Treatment of Menopause with Traditional Chinese Medicine

Posted on Mon, Jul 29, 2013 @ 03:11 PM

Menopause is the natural termination of the menstrual cycle, lasting from a few months to years. The average woman experiences menopause at approximately 51 years, and it usually occurs between the ages of 40 to 55, at around the same age as the woman’s mother began menopause. Common physical symptoms of menopause include hot flashes, vaginal dryness, night sweats, urinary problems, and headaches. Menopause is also characterized by emotional symptoms such as sudden mood changes, depression, irritability, insomnia, and nervousness.

During this time of hormonal and energy fluctuation, menopausal complications reduce the quality of a woman’s life and result in uncomfortable or even debilitating symptoms. Hormone replacement therapy is the standard Western treatment for menopausal difficulties; however, estrogen supplements have been linked to undesired side effects and increased health risks. Traditional Chinese medicine offers an alternate way to reduce menopausal symptoms through diet, herbal remedies and acupuncture.

Traditional Chinese Medicine Offers an Alternative

According to Chinese medicine, imbalanced interaction between kidney yin and yang leads to difficulties during menopause. The theoretic framework of yin-yang is used to explain aspects of the human body as well as to guide diagnosis and treatment. Women may have yin or yang deficiencies that affect how they experience menopause.

The kidneys are viewed as the central organs responsible for controlling other bodily functions, and kidney yin and yang deficiencies lead to certain associated menopausal symptoms, with different treatment existing for each type. Symptoms of yang deficiency in menopause may include tiredness, lower back pain, incontinence, and aversion to cold. Symptoms of yin deficiency (the far more common type) include hot flashes, night sweats, insomnia, and irritability.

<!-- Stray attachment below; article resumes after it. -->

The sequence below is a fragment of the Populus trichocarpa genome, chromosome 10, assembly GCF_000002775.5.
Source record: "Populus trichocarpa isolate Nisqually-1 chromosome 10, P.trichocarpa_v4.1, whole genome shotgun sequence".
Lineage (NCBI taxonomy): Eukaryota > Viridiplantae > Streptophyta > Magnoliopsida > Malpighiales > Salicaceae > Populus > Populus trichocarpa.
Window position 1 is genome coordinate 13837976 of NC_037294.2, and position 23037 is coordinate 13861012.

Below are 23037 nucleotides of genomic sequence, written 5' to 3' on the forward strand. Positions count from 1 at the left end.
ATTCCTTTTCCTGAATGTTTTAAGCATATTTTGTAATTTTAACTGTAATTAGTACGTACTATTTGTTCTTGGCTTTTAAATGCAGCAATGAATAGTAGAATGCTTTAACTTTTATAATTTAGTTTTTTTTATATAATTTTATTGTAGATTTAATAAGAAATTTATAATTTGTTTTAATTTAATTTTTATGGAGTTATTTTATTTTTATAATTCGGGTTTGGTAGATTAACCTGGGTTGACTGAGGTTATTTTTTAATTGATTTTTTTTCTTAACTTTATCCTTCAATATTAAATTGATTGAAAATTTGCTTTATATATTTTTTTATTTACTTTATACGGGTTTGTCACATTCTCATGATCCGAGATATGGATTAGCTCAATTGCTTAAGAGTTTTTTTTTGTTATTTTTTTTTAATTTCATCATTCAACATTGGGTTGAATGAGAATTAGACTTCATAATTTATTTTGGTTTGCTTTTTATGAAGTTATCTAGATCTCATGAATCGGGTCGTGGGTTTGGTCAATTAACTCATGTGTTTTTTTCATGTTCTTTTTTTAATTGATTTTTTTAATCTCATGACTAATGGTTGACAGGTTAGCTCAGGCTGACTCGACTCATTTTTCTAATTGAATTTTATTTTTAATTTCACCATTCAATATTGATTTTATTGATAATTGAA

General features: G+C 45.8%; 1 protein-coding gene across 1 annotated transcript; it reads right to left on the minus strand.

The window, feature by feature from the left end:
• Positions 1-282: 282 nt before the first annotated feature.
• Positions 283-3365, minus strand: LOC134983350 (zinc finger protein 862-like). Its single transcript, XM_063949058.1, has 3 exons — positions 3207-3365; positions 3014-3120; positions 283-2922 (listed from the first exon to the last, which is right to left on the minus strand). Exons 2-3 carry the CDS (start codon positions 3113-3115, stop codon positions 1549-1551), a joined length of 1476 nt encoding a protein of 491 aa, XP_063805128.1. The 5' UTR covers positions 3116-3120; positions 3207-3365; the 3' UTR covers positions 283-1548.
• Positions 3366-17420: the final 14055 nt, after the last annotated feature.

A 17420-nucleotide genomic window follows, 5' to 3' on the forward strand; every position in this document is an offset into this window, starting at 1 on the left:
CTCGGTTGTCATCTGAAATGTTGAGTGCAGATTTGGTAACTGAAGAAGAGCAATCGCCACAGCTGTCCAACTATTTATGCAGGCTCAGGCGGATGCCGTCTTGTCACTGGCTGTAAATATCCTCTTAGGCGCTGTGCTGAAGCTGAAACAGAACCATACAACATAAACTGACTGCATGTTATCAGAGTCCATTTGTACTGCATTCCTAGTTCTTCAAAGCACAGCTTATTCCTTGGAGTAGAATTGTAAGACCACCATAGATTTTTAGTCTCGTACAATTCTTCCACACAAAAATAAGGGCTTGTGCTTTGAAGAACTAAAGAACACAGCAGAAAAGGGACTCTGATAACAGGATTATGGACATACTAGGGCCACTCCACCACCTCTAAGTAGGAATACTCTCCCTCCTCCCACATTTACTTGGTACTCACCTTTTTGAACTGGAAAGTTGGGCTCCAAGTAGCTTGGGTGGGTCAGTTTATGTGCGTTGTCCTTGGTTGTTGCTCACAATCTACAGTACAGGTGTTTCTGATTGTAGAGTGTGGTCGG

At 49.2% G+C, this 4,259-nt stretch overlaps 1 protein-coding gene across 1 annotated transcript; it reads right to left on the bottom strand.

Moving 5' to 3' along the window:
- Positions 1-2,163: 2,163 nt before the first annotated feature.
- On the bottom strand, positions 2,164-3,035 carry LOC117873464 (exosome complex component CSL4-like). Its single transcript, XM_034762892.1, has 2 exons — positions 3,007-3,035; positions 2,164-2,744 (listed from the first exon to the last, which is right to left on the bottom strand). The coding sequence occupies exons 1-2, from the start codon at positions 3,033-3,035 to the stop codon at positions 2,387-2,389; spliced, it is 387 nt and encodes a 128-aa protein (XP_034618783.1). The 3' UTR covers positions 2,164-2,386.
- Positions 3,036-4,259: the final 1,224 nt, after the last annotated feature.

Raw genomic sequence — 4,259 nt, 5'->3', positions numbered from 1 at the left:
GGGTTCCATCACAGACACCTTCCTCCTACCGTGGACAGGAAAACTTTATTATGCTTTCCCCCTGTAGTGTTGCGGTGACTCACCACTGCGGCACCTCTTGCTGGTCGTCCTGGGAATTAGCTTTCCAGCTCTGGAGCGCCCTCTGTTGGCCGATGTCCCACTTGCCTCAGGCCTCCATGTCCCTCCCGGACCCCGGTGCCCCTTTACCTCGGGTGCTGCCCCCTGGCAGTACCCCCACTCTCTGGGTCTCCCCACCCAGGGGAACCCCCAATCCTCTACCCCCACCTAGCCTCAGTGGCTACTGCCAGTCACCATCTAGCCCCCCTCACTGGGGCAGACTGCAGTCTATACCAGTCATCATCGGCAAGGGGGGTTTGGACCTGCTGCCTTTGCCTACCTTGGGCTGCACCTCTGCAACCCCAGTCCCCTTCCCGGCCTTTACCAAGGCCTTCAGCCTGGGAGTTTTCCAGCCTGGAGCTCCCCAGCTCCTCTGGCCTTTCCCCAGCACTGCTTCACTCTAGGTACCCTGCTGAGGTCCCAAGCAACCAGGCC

Nutrition for Menopausekidney bean

Some common foods that help build yin for yin-deficiency type menopause include wheat germ, mung bean, seaweed, cucumber, millet, black bean, tofu, kidney bean, barley, black sesame seed, and royal jelly. Women should follow a low-fat, high-fiber diet. In addition, maintaining a healthy weight, exercising regularly, and reducing stress are all important. Chinese medicine can effectively and quickly treat symptoms such as hot flashes through many herbal formulas, commonly including dang gui (Chinese angelica) and yi mu cao (motherwort). Thus, traditional Chinese medicine can alleviate menopausal symptoms without the risks of hormone replacement therapy.

About the author:

In addition to her thirty years of acupuncture and Chinese herbal experience, Dr. Qiao “Chelsea” Xu has also practiced qigong and yoga over twenty years, utilizing concepts from these practices in her treatments. She offers treatment in pain management, female and digestive disorders, allergies, asthma, and stress. In her spare time, she likes to practice qigong, taiji, and meditation.

Topics: menopause, women's health, Dr. Chelsea Xu

Alumni Success: Kirsten Hurder-Karchmer, Class of 2000

Posted on Mon, Aug 01, 2011 @ 01:25 PM